It was overshadowed by the return of the jury in the John Edwards case, but the Obama campaign opened a whole new front of attack against Mitt Romney on Thursday: going after his record as governor of Massachusetts. Romney has of late been starting to invoke his gubernatorial record, after running mainly on his years in business during the Republican primaries, so it makes sense for Team Obama to try to undermine his claims of success on Beacon Hill as it is trying to undermine his record at Bain Capital.
BOSTON—One of the most interesting stories about health care reform in Massachusetts, where I’m on a learning tour this week, is a story that never developed: The backlash against the mandate. In last year’s poll by the Boston Globe and Harvard School of Public Health, the most recent comprehensive survey I’ve found, 51 percent of respondents said they supported the requirement that almost everybody get insurance or pay a fine, while 44 percent said they opposed it.
Since Lanhee Chen joined the Romney campaign in March last year, his public pronouncements have been liberally seasoned with snark. Tweeting about Newt Gingrich during the first Florida debate, he wrote, “Thanks for explaining why you were forced to resign in disgrace, Mr. Speaker.” In April, he tweeted: “[David Axelrod] says Obama to be judged on his record.
Facebook’s IPO (Initial Public Offering) is projected to value the company at $104 billion. Reportedly, only Visa has had a larger IPO. Only time will tell if Facebook is really worth such an astronomical sum, but one thing about it is not all extraordinary: Its location in the Bay Area. From 1996 to 2006, 9 percent of all U.S. IPOs were headquartered in the San Francisco metropolitan areas--where Facebook is located--and another 10 percent came from the San Jose metro area. The data come from University of California-Davis professor Martin Kenney and his colleague Don Patton.
Another day, another report on the debates within Team Romney about how to go about humanizing the candidate. Philip Rucker writes in the Washington Post about the campaign's deliberations over when and how to make better use of Mitt's "anecdotes": By now, many voters have heard that Mitt Romney once put the family dog, Seamus, in a crate and strapped him to the roof of a station wagon.
Scott Brown may not be Elizabeth Warren’s only opponent after all. In late March, Boston Mayor Tom Menino was asked by a television host if he was leaning toward a particular candidate in the Massachusetts senate race. Seems like an odd question. Wouldn’t a high-profile Democratic pol happily wield his influence to help reclaim Ted Kennedy’s seat? Not this one. Menino, as is his wont, mumbled something--to the effect of “it’s a secret ballot”--and refused to endorse either candidate. This is not your typical political politesse.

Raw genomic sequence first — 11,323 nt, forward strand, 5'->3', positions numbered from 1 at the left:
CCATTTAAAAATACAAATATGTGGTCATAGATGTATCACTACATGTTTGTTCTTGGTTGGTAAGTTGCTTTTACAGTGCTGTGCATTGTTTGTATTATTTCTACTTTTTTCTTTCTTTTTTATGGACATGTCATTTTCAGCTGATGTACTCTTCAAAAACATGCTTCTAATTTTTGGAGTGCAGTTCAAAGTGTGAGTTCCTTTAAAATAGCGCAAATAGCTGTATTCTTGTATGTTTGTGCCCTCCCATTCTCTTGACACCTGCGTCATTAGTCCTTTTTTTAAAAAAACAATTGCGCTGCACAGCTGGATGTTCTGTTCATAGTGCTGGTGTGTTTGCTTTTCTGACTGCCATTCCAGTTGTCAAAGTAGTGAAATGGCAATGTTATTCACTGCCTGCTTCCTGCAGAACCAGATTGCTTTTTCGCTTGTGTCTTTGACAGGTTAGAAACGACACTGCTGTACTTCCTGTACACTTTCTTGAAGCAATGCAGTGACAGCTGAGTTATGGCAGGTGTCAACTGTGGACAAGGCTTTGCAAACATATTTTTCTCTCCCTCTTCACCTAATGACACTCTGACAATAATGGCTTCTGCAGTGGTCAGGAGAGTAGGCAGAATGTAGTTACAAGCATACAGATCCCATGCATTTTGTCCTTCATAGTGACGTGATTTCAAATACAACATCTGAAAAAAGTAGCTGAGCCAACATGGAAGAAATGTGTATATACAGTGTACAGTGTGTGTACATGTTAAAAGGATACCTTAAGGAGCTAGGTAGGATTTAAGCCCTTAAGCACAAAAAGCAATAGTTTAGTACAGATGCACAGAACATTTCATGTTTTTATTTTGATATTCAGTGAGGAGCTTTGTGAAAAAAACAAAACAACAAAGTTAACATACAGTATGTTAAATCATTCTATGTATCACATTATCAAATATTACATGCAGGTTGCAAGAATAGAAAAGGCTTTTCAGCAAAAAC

I've been offline most of the day on a cross-country flight (fittingly enough), so apologies if the point has already been made. But this detail from this weekend's Times profile of Romney's body-man, Garrett Jackson, struck me as not-at-all flattering to the presumed nominee. I'm frankly shocked that Jackson confirmed it: Mr. Jackson, a University of Mississippi graduate and a licensed pilot, was applying to the Air Force’s officer training school when he took the job with Mr. Romney. Mr. Jackson once acted as co-pilot for a flight Mr.
Malcolm X: A Life of Reinvention By Manning Marable (Viking Press, 594 pp., $30) I. When Malcolm X died in a hail of assassin’s gunfire at the Audubon Ballroom in February 1965, the mainstream media in the United States was quick to suggest that he reaped the harvest of bloodshed he had brazenly sown.
The architect Renzo Piano is unpredictable. He has designed museums of extraordinary beauty and refinement, from the Menil Collection in Houston to a recent addition at the Art Institute of Chicago. And he has produced work that is downright bombastic, especially the Broad Contemporary Art Museum in Los Angeles, done around the same time as his work for Chicago. What attracts so many different clients to Piano is the sophisticated yet playful feeling for intervals, proportions, and materials that he brings to the cool geometric forms of mid-twentieth-century modernism.
Since I know everyone is as fixated on trying to understand Mitt Romney as I am, I highly recommend Louis Menand’s piece in the latest New Yorker. It's ostensibly a review of The Real Romney, the new biography by Michael Kranish and Scott Helman, but basically another entry in the burgeoning “Just who the heck is this guy” genre. Menand tries to answer a question that I took on in my own review of the biography a few weeks ago—why is Romney such a lousy and unnatural candidate on the campaign trail?